Ivan the Terrible

by Lynn

I grew up around chickens. My father always had a coop full. However, I was not familiar with game birds. My husband acquired 2 hens and a rooster soon after we were married.

Soon after receiving these chickens to start my own coop when Squirley Shirley began to set. She hatched 3 roosters and 2 hens.

Upon maturation the young roosters killed their other brother and father on the same day. I was thrown into the world of game birds in an instant. Around the same time this happened we increased our flock and added laying hens and bantam hens to our hen house.

More hens hatched young chicks. This only increased the aggression that the 2 remaining Kelso roosters had. So I named the most aggressive Ivan the Terrible and his gentler brother Czar.

Somehow I managed to hatch and raise a Rhode island red and game cross rooster. So now we have Manford, a big lethal machine. Everything was becoming chaotic. Soon I had to take control.

The obvious solution was to restrain the aggressive birds for their safety and the safety of the flock. Manford was afforded his own pen with hens. All was working until Manford's gate was opened by some young boys and left open. He put a beating - a near death beating - on Ivan.

When i found Ivan laying by his water still restrained and almost dead, i cleared his nasal ways washed his bloodied head, cooled his overheated, exhausted body. And discovered he had lost an eye during the altercation. Now I had a beautiful 1 eyed bird.

I had Ivan nearly healed when a young hatchling who considered himself a young stag decided to take Ivan on. Both birds fought to nearly death. All my hard work healing Ivan and i had to start all over.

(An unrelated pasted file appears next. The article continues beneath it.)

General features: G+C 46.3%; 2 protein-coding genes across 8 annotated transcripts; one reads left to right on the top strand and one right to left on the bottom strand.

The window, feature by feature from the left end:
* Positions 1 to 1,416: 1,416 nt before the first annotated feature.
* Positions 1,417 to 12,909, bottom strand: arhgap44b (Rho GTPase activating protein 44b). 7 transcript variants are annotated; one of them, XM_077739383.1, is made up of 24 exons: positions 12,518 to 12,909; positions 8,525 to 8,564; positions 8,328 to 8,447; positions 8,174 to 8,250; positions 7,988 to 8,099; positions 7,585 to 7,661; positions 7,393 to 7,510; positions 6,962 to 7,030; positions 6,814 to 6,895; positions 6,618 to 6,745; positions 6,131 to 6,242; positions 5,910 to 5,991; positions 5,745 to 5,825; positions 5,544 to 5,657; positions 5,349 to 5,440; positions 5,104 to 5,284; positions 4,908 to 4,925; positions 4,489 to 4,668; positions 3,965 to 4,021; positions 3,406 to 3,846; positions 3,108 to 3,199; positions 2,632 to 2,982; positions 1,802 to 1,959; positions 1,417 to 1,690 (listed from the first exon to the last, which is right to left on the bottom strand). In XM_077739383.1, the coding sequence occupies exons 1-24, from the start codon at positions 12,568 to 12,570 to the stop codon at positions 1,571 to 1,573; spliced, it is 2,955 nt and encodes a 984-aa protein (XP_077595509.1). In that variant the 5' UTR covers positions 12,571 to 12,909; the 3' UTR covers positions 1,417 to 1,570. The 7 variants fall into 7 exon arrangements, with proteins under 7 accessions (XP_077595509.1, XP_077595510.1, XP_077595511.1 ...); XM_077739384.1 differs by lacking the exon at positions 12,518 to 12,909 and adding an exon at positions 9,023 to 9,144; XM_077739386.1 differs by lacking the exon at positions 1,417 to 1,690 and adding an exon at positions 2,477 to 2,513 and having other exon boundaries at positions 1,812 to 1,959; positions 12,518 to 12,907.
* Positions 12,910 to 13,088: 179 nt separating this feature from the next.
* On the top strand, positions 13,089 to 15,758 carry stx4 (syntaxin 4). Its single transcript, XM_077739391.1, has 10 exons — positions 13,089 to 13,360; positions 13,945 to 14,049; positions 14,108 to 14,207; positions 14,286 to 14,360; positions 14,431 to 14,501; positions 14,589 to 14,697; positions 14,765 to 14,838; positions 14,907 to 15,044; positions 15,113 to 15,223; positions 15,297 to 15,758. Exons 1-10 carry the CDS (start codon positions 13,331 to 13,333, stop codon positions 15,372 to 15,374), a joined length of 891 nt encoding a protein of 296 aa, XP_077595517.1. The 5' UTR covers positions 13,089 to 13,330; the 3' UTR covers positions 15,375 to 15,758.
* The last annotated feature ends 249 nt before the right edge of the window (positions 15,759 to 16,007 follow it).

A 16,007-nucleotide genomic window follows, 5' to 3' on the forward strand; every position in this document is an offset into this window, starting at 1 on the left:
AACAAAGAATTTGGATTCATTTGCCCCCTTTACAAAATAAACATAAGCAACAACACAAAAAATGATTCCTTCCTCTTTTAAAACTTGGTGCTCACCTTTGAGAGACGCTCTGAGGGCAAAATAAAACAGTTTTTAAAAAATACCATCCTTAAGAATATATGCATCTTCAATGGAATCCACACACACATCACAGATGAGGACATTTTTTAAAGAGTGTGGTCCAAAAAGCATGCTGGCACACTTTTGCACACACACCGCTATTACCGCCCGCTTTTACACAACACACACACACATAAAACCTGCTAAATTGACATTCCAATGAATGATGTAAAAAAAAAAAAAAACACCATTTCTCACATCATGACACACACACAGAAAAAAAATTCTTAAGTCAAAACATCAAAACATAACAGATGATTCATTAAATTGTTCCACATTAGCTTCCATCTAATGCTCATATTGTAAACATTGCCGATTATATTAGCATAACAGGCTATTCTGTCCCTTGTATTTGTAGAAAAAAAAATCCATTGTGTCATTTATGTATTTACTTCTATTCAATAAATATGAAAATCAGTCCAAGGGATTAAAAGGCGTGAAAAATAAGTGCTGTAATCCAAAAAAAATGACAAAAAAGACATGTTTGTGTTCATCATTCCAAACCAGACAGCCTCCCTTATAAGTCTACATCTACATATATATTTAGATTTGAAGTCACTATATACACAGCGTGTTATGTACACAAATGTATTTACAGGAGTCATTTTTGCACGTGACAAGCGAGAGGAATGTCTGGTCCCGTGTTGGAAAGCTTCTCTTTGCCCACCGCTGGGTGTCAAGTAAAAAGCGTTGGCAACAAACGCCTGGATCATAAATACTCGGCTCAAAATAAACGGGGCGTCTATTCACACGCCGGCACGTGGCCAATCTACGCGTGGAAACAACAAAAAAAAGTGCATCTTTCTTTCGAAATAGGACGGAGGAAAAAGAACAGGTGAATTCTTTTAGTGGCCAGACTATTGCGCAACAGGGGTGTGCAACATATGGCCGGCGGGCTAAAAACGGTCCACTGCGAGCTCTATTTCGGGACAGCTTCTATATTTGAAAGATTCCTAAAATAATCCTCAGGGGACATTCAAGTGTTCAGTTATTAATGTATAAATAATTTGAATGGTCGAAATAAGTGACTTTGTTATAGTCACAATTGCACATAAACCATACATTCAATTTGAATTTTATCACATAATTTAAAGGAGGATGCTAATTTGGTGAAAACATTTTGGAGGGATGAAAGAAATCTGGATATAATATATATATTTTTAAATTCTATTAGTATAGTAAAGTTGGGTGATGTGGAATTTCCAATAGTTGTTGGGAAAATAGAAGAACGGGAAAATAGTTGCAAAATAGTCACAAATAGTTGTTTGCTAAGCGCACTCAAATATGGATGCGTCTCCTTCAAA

Before he finished healing once again he was in his last altercation. I worked for almost a year healing Ivan. He and i formed a bond and a trust. I saved Ivan 3 times from death. Nursed him back to health and he was becoming a beautiful rooster again, regrowing his feathers he'd lost in all his battles.

For months Ivan looked awful, he was bald in areas, his head looked like he had been scalded. But proudly he was returning to his beautiful majestic magnificent beast.

It was a nice October morning when my husband discovered Ivan still in his barrel. Ivan had passed in his sleep. Still sitting the same way as he had when he went to roost the evening before.

He had fought so many battles and was quite a warrior. He died peacefully but too soon. To this day I still wonder why he passed so suddenly. I know the day of his death he had hit the back of my leg as I walked away which he had never done before and tells me something wasn't right. I thought it was odd when he did it. It's a sign of aggression. He'd never shown that towards me but he did that day. He acted like he couldn't see well.

Still unsure of the case of death my best guess is an unseen infection that laid dormant in his lost eye that awoke and aggressively and quickly ended Ivan's short life. I miss that bird to this day.

I still have Czar. He is a beautiful specimen. He looks much different . He has more color brighter color, Ivan was darker. his legs were pearl colored where Czar's are yellow. Czar has thrown many young that look like Ivan. When I see them, my heart stops for an instant and then I realize it's not ivan.

I smile and go on with my chores. Ivan legacy still lives on and for that I am thankful. Gone but not forgotten my friend!

Comments for Ivan the Terrible

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A lovely memorial tribute to Ivan.
by: Cath

What a lovely tribute, Lynn. Ivan sounds like such a special bird. You nursed him back to health so often that it must have been heart-breaking when he died.

But he died peacefully in his sleep, and not in a fight and for that we must be thankful.

Chickens sometimes do die for no apparent reason. It's called "Sudden Chicken Death Syndrome" and I have written an article about it here: https://www.raising-happy-chickens.com/sudden-chicken-death.html

Thank you for sharing such a touching story about Ivan. He will always be remembered.

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